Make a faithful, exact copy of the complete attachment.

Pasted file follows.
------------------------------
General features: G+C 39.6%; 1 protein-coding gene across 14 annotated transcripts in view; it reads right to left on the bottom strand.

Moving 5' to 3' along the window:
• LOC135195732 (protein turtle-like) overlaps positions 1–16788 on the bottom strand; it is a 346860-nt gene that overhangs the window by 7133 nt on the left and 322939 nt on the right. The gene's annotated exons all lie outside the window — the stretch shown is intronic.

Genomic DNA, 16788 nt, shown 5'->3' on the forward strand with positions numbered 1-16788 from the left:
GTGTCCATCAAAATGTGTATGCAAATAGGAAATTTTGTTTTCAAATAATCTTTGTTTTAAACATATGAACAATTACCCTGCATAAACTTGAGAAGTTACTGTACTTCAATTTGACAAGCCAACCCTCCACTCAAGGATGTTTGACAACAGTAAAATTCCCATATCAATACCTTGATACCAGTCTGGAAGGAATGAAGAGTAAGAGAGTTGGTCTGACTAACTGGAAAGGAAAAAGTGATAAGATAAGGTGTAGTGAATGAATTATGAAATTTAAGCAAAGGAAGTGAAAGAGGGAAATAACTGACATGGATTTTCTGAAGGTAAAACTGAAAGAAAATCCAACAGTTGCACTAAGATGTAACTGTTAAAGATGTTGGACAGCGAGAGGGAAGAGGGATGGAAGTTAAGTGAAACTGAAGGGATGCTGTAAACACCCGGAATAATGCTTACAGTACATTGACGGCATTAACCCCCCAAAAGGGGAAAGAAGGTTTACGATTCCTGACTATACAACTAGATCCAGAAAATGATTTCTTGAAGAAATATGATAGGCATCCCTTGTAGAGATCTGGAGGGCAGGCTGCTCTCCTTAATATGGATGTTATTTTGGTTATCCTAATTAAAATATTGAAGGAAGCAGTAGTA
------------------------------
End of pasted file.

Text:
General features: G+C 39.6%; 1 protein-coding gene across 14 annotated transcripts in view; it reads right to left on the bottom strand.

Moving 5' to 3' along the window:
• LOC135195732 (protein turtle-like) overlaps positions 1–16788 on the bottom strand; it is a 346860-nt gene that overhangs the window by 7133 nt on the left and 322939 nt on the right. The gene's annotated exons all lie outside the window — the stretch shown is intronic.

Genomic DNA, 16788 nt, shown 5'->3' on the forward strand with positions numbered 1-16788 from the left:
GTGTCCATCAAAATGTGTATGCAAATAGGAAATTTTGTTTTCAAATAATCTTTGTTTTAAACATATGAACAATTACCCTGCATAAACTTGAGAAGTTACTGTACTTCAATTTGACAAGCCAACCCTCCACTCAAGGATGTTTGACAACAGTAAAATTCCCATATCAATACCTTGATACCAGTCTGGAAGGAATGAAGAGTAAGAGAGTTGGTCTGACTAACTGGAAAGGAAAAAGTGATAAGATAAGGTGTAGTGAATGAATTATGAAATTTAAGCAAAGGAAGTGAAAGAGGGAAATAACTGACATGGATTTTCTGAAGGTAAAACTGAAAGAAAATCCAACAGTTGCACTAAGATGTAACTGTTAAAGATGTTGGACAGCGAGAGGGAAGAGGGATGGAAGTTAAGTGAAACTGAAGGGATGCTGTAAACACCCGGAATAATGCTTACAGTACATTGACGGCATTAACCCCCCAAAAGGGGAAAGAAGGTTTACGATTCCTGACTATACAACTAGATCCAGAAAATGATTTCTTGAAGAAATATGATAGGCATCCCTTGTAGAGATCTGGAGGGCAGGCTGCTCTCCTTAATATGGATGTTATTTTGGTTATCCTAATTAAAATATTGAAGGAAGCAGTAGTA